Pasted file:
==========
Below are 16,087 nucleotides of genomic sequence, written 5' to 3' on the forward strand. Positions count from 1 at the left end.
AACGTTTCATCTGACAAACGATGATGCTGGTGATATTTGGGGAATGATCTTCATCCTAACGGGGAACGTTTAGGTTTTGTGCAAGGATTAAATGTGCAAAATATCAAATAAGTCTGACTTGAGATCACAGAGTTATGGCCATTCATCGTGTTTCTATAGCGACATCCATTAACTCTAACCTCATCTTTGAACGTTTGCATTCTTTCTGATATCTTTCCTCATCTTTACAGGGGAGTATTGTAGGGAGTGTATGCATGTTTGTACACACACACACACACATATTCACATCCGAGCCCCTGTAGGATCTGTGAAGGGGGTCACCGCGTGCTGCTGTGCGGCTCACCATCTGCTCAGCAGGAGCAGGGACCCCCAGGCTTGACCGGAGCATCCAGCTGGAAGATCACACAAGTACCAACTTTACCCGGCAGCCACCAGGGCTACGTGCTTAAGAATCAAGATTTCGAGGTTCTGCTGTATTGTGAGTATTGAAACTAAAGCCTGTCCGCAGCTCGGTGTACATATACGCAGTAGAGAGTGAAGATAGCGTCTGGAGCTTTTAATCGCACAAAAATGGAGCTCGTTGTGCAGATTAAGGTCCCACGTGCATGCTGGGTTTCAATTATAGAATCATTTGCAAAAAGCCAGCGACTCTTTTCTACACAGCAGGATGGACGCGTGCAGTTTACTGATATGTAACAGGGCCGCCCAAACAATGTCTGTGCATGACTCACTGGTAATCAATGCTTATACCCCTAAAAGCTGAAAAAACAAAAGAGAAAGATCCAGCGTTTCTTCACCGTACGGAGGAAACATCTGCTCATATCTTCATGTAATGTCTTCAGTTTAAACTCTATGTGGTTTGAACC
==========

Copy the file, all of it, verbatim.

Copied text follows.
Below are 16,087 nucleotides of genomic sequence, written 5' to 3' on the forward strand. Positions count from 1 at the left end.
AACGTTTCATCTGACAAACGATGATGCTGGTGATATTTGGGGAATGATCTTCATCCTAACGGGGAACGTTTAGGTTTTGTGCAAGGATTAAATGTGCAAAATATCAAATAAGTCTGACTTGAGATCACAGAGTTATGGCCATTCATCGTGTTTCTATAGCGACATCCATTAACTCTAACCTCATCTTTGAACGTTTGCATTCTTTCTGATATCTTTCCTCATCTTTACAGGGGAGTATTGTAGGGAGTGTATGCATGTTTGTACACACACACACACACATATTCACATCCGAGCCCCTGTAGGATCTGTGAAGGGGGTCACCGCGTGCTGCTGTGCGGCTCACCATCTGCTCAGCAGGAGCAGGGACCCCCAGGCTTGACCGGAGCATCCAGCTGGAAGATCACACAAGTACCAACTTTACCCGGCAGCCACCAGGGCTACGTGCTTAAGAATCAAGATTTCGAGGTTCTGCTGTATTGTGAGTATTGAAACTAAAGCCTGTCCGCAGCTCGGTGTACATATACGCAGTAGAGAGTGAAGATAGCGTCTGGAGCTTTTAATCGCACAAAAATGGAGCTCGTTGTGCAGATTAAGGTCCCACGTGCATGCTGGGTTTCAATTATAGAATCATTTGCAAAAAGCCAGCGACTCTTTTCTACACAGCAGGATGGACGCGTGCAGTTTACTGATATGTAACAGGGCCGCCCAAACAATGTCTGTGCATGACTCACTGGTAATCAATGCTTATACCCCTAAAAGCTGAAAAAACAAAAGAGAAAGATCCAGCGTTTCTTCACCGTACGGAGGAAACATCTGCTCATATCTTCATGTAATGTCTTCAGTTTAAACTCTATGTGGTTTGAACC